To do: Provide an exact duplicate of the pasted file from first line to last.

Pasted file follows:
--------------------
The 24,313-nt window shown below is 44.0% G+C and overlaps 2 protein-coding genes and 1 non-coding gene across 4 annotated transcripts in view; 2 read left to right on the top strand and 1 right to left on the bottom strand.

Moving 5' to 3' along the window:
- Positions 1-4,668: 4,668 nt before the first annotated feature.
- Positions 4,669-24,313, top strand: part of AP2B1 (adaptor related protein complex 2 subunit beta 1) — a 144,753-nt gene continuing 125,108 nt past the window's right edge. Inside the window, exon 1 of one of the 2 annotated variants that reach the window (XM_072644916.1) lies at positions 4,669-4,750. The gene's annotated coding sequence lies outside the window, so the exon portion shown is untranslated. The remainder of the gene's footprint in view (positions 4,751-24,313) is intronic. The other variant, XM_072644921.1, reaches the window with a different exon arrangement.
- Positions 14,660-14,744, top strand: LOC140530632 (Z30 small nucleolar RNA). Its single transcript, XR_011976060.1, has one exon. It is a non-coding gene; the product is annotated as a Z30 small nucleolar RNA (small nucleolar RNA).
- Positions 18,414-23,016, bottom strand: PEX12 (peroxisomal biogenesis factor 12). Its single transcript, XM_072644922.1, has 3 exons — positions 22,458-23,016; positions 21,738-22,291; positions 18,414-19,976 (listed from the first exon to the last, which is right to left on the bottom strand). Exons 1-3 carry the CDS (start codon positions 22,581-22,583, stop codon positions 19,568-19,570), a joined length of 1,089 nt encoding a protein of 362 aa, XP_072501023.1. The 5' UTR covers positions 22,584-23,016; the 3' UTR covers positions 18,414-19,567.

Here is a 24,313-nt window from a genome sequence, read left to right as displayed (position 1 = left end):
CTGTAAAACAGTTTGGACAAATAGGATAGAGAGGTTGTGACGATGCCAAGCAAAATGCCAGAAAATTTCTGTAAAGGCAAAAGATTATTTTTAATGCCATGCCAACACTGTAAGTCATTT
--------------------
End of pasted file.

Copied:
The 24,313-nt window shown below is 44.0% G+C and overlaps 2 protein-coding genes and 1 non-coding gene across 4 annotated transcripts in view; 2 read left to right on the top strand and 1 right to left on the bottom strand.

Moving 5' to 3' along the window:
- Positions 1-4,668: 4,668 nt before the first annotated feature.
- Positions 4,669-24,313, top strand: part of AP2B1 (adaptor related protein complex 2 subunit beta 1) — a 144,753-nt gene continuing 125,108 nt past the window's right edge. Inside the window, exon 1 of one of the 2 annotated variants that reach the window (XM_072644916.1) lies at positions 4,669-4,750. The gene's annotated coding sequence lies outside the window, so the exon portion shown is untranslated. The remainder of the gene's footprint in view (positions 4,751-24,313) is intronic. The other variant, XM_072644921.1, reaches the window with a different exon arrangement.
- Positions 14,660-14,744, top strand: LOC140530632 (Z30 small nucleolar RNA). Its single transcript, XR_011976060.1, has one exon. It is a non-coding gene; the product is annotated as a Z30 small nucleolar RNA (small nucleolar RNA).
- Positions 18,414-23,016, bottom strand: PEX12 (peroxisomal biogenesis factor 12). Its single transcript, XM_072644922.1, has 3 exons — positions 22,458-23,016; positions 21,738-22,291; positions 18,414-19,976 (listed from the first exon to the last, which is right to left on the bottom strand). Exons 1-3 carry the CDS (start codon positions 22,581-22,583, stop codon positions 19,568-19,570), a joined length of 1,089 nt encoding a protein of 362 aa, XP_072501023.1. The 5' UTR covers positions 22,584-23,016; the 3' UTR covers positions 18,414-19,567.

Here is a 24,313-nt window from a genome sequence, read left to right as displayed (position 1 = left end):
CTGTAAAACAGTTTGGACAAATAGGATAGAGAGGTTGTGACGATGCCAAGCAAAATGCCAGAAAATTTCTGTAAAGGCAAAAGATTATTTTTAATGCCATGCCAACACTGTAAGTCATTT